Tom Dougherty, CEO – Stealing Share
30 May 2018
iZettle hinges on the arrogance of musicians
The following blog on iZettle has been penned by Stealing Share brand strategist, Mark Dougherty
Here’s a bit of original technology the world doesn’t need. A cashless pay system for London buskers (street musicians), constructed by the Swedish company, iZettle.
Imagine if you will, the iZettle process. You’re perusing the streets of London and you stumble upon a street performer passionately strumming on a guitar and belting it out. They’re not bad. But alas, you haven’t any change to toss in their case. Not to worry, the busker has an iZettle account, all set up so you can whip out a credit card and complete the transaction for performance right on the spot.
Back when I was a fledgling band member, we busked on the corners of our hometown every so often. It was a great time. We didn’t do it for the cash. Rather, we were increasing our exposure, giving our records out for free. Much like giving out a business card. If we collect a few dollars, that was cool. We put the cash towards our “gear pot.” But it surely wasn’t paramount to the sharing music.
“I understand if the performer is selling their physical product. In that case, iZettle makes sense. But not as a service for the sheer intention of snagging spare change.”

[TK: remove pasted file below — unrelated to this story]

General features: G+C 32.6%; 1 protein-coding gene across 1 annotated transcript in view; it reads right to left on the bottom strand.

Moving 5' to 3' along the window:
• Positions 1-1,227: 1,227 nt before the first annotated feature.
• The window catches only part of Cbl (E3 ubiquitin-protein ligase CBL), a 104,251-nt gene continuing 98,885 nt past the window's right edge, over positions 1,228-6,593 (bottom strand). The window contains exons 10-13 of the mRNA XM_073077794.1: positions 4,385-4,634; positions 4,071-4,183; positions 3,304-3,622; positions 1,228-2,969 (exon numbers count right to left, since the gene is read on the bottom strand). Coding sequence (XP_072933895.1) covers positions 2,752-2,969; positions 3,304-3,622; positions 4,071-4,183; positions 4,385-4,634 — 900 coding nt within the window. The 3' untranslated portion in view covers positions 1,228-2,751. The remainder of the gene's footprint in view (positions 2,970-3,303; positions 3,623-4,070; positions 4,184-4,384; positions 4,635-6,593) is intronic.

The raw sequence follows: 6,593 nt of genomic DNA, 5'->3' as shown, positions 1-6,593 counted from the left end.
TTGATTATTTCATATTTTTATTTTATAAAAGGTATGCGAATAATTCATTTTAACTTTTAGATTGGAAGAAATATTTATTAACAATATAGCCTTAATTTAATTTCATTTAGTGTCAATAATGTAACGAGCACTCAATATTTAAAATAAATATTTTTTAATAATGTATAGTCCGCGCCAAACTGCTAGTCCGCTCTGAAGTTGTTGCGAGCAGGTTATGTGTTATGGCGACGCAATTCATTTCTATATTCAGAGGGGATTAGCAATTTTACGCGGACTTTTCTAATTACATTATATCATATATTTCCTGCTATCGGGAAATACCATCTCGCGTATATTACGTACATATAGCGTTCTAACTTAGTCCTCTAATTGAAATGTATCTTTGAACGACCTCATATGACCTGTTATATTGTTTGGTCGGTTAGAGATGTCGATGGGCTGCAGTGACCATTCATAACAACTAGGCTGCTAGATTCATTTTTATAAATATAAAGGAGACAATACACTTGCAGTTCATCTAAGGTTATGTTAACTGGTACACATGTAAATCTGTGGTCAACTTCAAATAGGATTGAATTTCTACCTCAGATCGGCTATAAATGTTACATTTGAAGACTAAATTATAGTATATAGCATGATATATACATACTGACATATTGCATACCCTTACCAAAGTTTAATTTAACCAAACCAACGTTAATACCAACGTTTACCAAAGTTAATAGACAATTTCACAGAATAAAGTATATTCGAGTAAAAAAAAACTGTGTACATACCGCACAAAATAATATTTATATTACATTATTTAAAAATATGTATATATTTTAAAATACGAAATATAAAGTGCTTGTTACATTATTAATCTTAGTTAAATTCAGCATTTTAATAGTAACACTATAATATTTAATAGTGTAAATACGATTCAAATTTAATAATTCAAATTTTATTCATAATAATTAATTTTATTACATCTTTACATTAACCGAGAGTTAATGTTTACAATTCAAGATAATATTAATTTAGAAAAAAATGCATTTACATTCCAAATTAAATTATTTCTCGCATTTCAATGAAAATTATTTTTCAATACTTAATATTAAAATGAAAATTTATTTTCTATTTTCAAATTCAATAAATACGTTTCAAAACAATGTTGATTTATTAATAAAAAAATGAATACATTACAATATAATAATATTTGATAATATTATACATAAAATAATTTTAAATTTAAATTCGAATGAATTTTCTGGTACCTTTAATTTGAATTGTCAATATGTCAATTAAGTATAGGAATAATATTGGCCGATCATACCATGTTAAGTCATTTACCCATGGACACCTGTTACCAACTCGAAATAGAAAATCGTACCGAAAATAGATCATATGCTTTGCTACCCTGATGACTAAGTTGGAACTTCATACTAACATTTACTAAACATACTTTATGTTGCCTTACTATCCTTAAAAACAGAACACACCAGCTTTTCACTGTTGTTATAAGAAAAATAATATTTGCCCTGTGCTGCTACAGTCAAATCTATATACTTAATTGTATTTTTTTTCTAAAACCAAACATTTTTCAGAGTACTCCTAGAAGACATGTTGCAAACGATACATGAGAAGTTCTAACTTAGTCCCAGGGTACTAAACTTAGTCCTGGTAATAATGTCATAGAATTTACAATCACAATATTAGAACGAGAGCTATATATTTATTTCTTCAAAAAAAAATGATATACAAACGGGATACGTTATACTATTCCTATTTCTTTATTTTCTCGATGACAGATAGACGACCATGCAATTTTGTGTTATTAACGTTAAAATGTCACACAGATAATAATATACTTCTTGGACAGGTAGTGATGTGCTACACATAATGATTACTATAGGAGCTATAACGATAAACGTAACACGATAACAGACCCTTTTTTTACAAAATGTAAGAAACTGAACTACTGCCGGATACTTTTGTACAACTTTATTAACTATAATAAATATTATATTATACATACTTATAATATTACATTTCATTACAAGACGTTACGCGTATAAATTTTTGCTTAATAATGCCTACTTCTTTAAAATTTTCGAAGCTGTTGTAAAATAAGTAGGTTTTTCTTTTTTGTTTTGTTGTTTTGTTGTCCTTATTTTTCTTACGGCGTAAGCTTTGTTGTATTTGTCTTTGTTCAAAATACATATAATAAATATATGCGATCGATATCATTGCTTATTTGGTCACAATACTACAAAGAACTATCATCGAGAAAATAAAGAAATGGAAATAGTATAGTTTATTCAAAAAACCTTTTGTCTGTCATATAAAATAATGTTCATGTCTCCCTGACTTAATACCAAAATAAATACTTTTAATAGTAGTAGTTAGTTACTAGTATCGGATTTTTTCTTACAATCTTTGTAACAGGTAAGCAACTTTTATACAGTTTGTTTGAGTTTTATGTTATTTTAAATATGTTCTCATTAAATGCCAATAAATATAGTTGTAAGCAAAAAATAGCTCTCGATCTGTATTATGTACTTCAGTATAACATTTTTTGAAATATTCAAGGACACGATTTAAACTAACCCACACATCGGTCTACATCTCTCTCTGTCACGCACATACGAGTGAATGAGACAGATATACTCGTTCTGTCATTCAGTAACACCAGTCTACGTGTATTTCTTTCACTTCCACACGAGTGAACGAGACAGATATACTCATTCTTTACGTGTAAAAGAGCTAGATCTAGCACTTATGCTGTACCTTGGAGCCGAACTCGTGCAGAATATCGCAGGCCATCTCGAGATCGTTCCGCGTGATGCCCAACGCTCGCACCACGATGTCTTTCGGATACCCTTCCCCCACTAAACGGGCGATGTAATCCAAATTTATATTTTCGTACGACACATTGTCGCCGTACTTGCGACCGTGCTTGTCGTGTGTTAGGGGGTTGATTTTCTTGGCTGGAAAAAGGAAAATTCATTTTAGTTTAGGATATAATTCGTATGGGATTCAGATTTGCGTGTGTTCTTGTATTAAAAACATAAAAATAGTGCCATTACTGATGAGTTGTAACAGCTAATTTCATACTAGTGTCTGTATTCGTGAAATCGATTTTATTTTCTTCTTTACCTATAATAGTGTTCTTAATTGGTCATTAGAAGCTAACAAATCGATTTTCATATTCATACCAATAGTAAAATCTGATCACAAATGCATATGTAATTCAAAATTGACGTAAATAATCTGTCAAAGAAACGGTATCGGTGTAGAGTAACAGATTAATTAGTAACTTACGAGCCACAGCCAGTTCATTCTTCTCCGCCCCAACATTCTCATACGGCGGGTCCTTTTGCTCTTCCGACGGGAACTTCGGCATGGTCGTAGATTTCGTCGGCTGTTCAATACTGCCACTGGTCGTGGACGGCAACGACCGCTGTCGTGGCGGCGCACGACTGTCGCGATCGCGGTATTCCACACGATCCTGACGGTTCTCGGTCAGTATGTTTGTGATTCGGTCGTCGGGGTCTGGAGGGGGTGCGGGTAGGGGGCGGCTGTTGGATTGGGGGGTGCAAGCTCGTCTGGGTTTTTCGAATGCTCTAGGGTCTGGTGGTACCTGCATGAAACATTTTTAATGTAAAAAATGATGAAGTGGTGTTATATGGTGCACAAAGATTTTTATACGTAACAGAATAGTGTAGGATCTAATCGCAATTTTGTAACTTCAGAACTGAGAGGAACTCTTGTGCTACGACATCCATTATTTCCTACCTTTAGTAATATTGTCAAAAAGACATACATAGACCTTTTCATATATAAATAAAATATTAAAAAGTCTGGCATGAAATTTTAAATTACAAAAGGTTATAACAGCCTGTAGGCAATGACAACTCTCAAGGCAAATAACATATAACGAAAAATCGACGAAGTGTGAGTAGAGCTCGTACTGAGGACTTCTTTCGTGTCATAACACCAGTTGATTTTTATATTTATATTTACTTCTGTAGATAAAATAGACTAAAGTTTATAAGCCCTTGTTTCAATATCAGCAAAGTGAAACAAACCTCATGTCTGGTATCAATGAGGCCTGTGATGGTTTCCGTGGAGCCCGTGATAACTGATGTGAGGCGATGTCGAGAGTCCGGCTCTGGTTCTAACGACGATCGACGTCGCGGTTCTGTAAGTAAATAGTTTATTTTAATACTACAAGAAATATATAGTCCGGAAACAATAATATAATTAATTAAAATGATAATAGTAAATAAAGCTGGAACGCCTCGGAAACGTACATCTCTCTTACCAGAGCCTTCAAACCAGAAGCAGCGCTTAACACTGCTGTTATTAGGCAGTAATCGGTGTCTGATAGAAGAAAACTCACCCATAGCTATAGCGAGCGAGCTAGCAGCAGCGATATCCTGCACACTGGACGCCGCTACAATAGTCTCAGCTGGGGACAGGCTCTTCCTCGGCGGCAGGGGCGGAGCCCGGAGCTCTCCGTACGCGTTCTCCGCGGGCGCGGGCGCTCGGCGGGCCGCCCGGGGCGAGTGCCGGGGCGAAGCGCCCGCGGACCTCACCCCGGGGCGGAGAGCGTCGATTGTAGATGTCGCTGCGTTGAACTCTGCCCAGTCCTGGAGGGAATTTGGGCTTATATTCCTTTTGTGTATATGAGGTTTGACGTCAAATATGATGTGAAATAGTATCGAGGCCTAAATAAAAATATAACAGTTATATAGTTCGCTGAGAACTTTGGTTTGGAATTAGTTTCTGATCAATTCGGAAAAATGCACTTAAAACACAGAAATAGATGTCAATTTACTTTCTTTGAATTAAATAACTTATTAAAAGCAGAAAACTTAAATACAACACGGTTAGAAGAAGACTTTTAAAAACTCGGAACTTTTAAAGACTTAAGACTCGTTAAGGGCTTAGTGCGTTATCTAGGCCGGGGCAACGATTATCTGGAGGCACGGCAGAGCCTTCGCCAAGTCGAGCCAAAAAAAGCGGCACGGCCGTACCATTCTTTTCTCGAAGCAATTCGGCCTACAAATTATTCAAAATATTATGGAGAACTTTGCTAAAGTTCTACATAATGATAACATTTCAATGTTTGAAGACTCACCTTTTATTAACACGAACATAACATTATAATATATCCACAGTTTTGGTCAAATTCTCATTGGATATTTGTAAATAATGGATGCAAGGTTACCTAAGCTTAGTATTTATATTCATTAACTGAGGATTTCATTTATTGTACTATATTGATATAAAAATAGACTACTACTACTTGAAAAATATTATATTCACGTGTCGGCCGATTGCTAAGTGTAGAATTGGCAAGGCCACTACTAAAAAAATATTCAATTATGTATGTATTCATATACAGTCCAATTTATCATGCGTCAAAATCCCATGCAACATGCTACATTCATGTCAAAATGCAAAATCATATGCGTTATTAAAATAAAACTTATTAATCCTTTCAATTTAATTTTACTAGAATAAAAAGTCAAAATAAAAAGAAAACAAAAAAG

Who would want this iZettle payment system?
Pardon the term, but I would have felt like a tool if we were using something like iZettle for extra cash. There is an arrogance about a system that hinges on an expectation of receiving money. Peers would have deemed us ego manaics in our little underground corner of the world. Not a cool thing to be when you’re working the scene.
I understand if the performer is selling their physical product. In that case, iZettle makes sense. But not as a service for the sheer intention of snagging spare change.
What’s next, the homeless taking credit cards?
It’s not far off. Consider your local homeless persona on the corner with a hand-scribed sign saying, “Now accepting credit cards.” Not to lessen the commodity of the street performer, but the intention is the same. It just feels odd.
I appreciate iZettle’s notion of helping musicians, but not so they can swindle a few extra dollars from a passing audience.
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